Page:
Structural Biomaterials

Front Cover
Princeton University Press, 1990 - Science - 244 pages

"This book should go a long way towards filling the communication gap between biology and physics in [the area of biomaterials]. It begins with the basic theory of elasticity and viscoelasticity, describing concepts like stress, strain, compliance, and plasticity in simple mathematical terms. . . . For the non-biologist, these chapters provide a clear account of macromolecular structure and conformation. . . . [Vincent's work] is a delight to read, full of interesting anecdotes and examples from unexpected sources. . . . I can strongly recommend this book, as it shows how biologists could use mechanical properties as well as conventional methods to deduce molecular structure."--Anna Furth, The Times Higher Education Supplement


In what is now recognized as a standard introduction to biomaterials, Julian Vincent presents a biologist's analysis of the structural materials of organisms, using molecular biology as a starting point. He explores the chemical structure of both proteins and polysaccharides, illustrating how their composition and bonding determine the mechanical properties of the materials in which they occurincluding pliant composites such as skin, artery, and plant tissue; stiff composites such as insect cuticle and wood; and biological ceramics such as teeth, bone, and eggshell. Here Vincent discusses the possibilities of taking ideas from nature with biomimicry and "intelligent" (or self-designing and sensitive) materials.

 

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Contents

IV
1
V
5
VI
11
VII
16
VIII
25
IX
28
X
36
XI
37
XXVIII
140
XXIX
146
XXX
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XXXI
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XXXII
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XXXIII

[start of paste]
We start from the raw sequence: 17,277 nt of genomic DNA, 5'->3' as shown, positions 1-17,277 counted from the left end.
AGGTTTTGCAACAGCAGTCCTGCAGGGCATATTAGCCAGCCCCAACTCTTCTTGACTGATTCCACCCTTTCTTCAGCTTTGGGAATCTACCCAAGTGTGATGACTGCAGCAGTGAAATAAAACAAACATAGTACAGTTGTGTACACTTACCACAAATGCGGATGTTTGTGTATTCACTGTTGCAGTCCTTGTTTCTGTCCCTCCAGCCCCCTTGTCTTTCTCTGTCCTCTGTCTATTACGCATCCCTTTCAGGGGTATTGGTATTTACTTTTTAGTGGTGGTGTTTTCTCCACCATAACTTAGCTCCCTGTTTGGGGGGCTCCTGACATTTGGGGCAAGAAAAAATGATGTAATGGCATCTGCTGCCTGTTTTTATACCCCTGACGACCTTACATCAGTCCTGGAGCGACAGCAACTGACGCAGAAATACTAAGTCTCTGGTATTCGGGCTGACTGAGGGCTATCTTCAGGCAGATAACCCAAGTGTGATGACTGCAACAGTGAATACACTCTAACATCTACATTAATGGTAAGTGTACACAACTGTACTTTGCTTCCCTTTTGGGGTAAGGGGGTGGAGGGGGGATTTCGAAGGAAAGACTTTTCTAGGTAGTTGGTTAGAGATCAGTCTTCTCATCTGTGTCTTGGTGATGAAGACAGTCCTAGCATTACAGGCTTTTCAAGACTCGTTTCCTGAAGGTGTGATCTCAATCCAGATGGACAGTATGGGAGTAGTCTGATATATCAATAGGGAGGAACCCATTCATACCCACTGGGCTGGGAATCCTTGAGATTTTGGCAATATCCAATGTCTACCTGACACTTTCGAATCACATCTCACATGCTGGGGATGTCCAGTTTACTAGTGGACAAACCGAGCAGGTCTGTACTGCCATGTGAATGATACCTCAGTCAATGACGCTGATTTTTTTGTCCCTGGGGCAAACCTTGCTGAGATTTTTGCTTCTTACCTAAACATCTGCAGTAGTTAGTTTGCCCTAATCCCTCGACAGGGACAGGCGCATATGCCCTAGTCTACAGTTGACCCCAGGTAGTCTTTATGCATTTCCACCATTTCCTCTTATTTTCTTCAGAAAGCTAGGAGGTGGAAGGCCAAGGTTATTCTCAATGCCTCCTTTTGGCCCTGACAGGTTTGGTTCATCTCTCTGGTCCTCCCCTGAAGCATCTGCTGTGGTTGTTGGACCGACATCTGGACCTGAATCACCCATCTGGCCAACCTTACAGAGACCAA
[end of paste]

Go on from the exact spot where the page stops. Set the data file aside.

164
XXXIV
166
XXXV
168

XII
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XIII
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XIV
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XV
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XVI
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XVII
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XVIII
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XIX
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XX
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XXI
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XXII
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XXIII
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XXIV
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XXV
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XXVI
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XXVII
128
XXXVI
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XXXVII
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XXXVIII
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XXXIX
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XL
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XLI
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XLII
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XLIII
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XLIV
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XLVI
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XLVII
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XLVIII
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XLIX
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L
237
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